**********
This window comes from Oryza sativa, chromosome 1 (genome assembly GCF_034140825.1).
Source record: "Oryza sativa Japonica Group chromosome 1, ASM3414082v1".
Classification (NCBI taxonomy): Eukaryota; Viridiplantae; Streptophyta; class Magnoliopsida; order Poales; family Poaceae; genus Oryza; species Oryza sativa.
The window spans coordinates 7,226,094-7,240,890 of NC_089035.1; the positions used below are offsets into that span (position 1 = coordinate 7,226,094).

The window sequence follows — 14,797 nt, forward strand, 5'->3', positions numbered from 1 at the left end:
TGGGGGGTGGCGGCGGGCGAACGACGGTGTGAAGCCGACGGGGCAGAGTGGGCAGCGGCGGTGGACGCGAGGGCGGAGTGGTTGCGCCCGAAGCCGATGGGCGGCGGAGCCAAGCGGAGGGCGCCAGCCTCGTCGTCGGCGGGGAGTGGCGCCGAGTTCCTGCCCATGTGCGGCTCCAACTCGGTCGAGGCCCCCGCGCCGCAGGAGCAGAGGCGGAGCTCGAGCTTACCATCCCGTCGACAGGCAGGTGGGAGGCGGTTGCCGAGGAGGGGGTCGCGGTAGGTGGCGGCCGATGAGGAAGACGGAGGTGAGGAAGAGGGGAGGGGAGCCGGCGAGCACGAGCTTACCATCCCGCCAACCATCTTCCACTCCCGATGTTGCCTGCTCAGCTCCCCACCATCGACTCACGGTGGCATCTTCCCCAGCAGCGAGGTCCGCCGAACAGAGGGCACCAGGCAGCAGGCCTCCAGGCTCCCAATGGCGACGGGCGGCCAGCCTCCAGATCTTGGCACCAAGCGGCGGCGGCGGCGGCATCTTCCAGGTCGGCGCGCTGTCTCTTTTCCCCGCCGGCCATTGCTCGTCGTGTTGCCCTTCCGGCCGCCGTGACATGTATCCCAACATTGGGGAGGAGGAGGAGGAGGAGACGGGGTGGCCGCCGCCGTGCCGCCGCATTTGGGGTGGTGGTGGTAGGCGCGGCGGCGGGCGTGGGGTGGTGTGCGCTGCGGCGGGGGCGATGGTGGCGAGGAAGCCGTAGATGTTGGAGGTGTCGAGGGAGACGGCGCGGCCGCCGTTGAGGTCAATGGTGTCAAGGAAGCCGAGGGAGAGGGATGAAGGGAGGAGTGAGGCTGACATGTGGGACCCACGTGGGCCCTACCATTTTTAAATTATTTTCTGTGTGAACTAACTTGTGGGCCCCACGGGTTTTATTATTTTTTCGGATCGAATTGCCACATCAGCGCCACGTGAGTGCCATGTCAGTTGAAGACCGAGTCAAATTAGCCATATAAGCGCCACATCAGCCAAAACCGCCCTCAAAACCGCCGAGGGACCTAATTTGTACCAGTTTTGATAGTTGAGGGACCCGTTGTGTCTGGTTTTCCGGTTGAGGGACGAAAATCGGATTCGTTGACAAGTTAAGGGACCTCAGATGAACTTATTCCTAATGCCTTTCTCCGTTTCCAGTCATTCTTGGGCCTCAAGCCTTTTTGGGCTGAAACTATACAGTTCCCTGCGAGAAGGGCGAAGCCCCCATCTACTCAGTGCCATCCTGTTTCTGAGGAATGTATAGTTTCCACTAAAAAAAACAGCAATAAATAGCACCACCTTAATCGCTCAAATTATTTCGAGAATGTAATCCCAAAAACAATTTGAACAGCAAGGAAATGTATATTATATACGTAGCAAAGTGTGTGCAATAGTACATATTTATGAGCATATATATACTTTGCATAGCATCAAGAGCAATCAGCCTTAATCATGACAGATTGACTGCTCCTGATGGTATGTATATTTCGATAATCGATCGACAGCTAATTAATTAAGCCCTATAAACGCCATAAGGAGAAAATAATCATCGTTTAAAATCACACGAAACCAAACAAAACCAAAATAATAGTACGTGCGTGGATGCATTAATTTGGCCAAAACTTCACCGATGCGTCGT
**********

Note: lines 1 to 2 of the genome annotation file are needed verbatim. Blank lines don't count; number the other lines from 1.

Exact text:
This window comes from Oryza sativa, chromosome 1 (genome assembly GCF_034140825.1).
Source record: "Oryza sativa Japonica Group chromosome 1, ASM3414082v1".